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I am pretty handy with a wrench. Im a boilermaker by trade. I went to school to be a mechanic(gas though. I know little about the diesel engine). i have plumbed a number of houses for myself as well as friends as i have flipped a few houses for extra money. Electrical is not something i like to mess with.
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Old 21-01-2013, 20:35   #24
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Re: sailing the Caribbean with little sailing experience

i think you will find the most sailboats for sale in florida, not the virgins. just for looks, try going through craigslist in florida to see whats out there.
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Old 21-01-2013, 20:44   #25
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I've been looking through craigslist as well as others. I've seen a few hunter sailboats that i really like the looks of. I know looks mean nothing but that's all i know. They were thirty footers from are seventies into the late eighties. They looked nice in the pictures. I looked at a few before i bought my current boat and i liked the way they were laid out inside better than the one i have now. What do you guys think/know about these hunter sailboats. Im also noticing that Im tending towards the boats that are described as racer/cruiser in the classifieds. Pros cons of this kind of boat against the knew the call just cruisers?
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Old 21-01-2013, 21:07   #26
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Re: sailing the Caribbean with little sailing experience

racer, cruisers. they are alright but they don't excell in any of those efforts. if you want to race, get a racing boat, want to cruise? get a cruising boat. racing cruiser boats are design for club racing, weekend racing, that sort of thing.
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Old 21-01-2013, 21:34   #27
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Re: sailing the Caribbean with little sailing experience

you'll find a lot of people who snicker at hunters. i'm sort of ambivalent. i think it depends on what you're going to do with it. friends of mine are in the last stages of fixing up their 1970's hunter 30 before leaving on an extended cruise of the keys, the near bahamas, and the great loop. i think they'll do just fine and so will the boat.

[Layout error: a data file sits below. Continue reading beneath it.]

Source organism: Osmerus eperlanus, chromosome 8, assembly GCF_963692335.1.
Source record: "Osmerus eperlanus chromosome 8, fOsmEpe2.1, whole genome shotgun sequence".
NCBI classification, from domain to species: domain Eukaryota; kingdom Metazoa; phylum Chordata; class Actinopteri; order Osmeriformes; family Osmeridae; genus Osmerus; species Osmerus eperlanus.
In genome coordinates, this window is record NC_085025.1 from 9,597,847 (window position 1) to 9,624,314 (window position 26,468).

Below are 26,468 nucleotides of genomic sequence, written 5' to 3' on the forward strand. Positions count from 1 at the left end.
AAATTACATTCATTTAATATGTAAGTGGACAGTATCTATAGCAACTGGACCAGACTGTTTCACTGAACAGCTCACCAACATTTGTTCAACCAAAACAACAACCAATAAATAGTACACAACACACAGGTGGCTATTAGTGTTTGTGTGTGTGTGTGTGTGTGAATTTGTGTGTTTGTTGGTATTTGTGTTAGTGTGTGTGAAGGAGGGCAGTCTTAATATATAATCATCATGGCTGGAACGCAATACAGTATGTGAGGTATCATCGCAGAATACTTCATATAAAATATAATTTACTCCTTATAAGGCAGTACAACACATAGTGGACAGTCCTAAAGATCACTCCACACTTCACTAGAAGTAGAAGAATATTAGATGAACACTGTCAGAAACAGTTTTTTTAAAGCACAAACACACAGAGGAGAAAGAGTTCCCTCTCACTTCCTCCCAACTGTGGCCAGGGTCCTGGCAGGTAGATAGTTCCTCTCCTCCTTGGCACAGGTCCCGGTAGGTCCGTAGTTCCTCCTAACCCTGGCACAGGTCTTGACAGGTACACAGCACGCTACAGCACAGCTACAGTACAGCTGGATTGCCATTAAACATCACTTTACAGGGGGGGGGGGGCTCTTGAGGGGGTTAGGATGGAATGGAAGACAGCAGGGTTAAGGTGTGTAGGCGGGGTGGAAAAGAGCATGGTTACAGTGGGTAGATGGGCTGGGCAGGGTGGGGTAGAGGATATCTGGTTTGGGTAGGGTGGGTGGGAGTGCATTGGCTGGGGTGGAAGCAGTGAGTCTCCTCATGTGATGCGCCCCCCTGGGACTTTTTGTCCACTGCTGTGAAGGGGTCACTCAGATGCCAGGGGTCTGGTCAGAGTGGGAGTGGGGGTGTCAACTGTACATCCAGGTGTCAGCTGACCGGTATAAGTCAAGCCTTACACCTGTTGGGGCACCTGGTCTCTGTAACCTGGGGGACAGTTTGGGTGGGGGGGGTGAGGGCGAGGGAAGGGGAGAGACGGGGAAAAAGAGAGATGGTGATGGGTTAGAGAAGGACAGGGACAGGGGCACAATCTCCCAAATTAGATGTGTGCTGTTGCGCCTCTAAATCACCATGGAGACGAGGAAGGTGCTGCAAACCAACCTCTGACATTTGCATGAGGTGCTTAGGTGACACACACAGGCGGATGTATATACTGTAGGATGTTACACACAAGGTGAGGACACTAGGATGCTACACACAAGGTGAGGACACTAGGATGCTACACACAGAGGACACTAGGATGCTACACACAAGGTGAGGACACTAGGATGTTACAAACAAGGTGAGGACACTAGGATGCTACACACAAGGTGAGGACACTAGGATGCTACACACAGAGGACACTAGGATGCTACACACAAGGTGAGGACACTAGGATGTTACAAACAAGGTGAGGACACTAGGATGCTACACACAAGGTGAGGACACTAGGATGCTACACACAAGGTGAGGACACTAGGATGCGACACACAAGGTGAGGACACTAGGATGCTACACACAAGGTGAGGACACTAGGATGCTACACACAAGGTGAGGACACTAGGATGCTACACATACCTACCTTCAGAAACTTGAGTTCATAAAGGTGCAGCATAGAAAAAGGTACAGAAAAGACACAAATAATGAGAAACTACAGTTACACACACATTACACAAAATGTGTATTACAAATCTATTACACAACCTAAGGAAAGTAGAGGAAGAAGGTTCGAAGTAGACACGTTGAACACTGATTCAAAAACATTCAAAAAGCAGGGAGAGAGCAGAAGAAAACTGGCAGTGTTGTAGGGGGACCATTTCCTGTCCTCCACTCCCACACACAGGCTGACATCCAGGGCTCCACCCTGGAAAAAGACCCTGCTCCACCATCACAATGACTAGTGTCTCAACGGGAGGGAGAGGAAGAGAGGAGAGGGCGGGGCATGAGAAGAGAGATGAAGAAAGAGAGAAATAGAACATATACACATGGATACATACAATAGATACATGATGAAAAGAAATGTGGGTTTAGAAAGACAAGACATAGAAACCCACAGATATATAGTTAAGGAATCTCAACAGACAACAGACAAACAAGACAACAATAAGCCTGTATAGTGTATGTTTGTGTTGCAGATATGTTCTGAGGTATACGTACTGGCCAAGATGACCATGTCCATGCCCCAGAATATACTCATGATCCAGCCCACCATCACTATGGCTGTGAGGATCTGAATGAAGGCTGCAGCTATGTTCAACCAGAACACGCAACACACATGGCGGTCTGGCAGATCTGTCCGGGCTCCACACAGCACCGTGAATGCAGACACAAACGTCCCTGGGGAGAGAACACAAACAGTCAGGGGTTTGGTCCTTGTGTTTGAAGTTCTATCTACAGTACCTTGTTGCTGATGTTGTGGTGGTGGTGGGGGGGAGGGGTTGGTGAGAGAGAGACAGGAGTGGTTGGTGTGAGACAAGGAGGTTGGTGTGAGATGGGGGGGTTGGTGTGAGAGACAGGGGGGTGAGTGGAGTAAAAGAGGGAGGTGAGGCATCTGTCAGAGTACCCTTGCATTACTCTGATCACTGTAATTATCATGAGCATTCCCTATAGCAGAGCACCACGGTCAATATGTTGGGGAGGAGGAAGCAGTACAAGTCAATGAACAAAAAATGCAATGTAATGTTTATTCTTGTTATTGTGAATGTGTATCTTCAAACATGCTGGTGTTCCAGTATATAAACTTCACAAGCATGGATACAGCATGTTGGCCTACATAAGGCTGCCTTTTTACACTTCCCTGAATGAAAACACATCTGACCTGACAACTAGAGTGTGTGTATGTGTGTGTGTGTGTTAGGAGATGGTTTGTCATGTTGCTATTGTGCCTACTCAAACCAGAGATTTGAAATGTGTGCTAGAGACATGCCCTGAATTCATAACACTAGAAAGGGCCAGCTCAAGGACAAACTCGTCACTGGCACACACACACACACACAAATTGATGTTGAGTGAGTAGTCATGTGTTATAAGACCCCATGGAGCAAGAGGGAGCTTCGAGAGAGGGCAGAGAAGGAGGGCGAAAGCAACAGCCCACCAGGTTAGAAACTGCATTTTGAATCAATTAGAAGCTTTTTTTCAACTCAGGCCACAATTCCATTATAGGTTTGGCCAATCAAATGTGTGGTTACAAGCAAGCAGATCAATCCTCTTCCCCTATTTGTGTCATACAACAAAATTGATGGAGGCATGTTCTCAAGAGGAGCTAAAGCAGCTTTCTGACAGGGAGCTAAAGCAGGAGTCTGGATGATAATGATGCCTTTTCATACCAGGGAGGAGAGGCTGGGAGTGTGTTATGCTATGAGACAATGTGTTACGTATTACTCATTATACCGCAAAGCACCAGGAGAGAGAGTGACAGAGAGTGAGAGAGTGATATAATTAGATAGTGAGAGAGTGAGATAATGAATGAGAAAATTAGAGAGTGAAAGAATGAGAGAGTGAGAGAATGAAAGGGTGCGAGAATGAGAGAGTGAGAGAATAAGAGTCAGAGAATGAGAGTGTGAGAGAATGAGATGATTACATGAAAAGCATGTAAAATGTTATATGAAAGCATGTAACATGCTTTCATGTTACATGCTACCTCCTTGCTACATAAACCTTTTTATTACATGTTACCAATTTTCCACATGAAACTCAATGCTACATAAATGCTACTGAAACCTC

i also helped a couple of brits prepare a 1970's hunter 37 to sail florida to the uk. a few months after they left i got a phone call from one just off the south coast of england. they made it.

i think that what you may find with that era of hunters is that they were built with equipment which is just strong enough to do the job. they were not 'overbuilt', which is something i would require in an ocean crossing boat. so you have to ask yourself, 'what kind of cruising am i going to do?' and the answer may tell you how much boat you need.
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Old 21-01-2013, 23:03   #28
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The great loop was my original plan but after some reading i figured it would not be feasible as it takes to long and a guy my age has to work. I have also thought about doing it in two segments. Down around Florida on the first leg. Dry dock and fly home to work a few months then head home. I don't have much desire at this point to cross any oceans. I like the idea of being able to see land. :-). I may change my mind at some point after I've honed my skills over the next few years however.
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Old 22-01-2013, 03:49   #29
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Re: sailing the Caribbean with little sailing experience

Quote:
Originally Posted by danscotttrudel View Post
Im not picky on where i find a boat. If i fly down there it won't really matter. A few hundred dollars difference for a plane ticket maybe. Just have reservations about people trying to sell things. Everyone who wants to sell something be it a sailboat or car or what have you are going to talk uo what they have. I would hate to fly all the wY down there to look at a boat and have it be a piece of junk. Waste 500 dollars to look at something that isn't at all what i want ya know
With boats you do tend to have to kiss a lot of frogs before finding "the" one .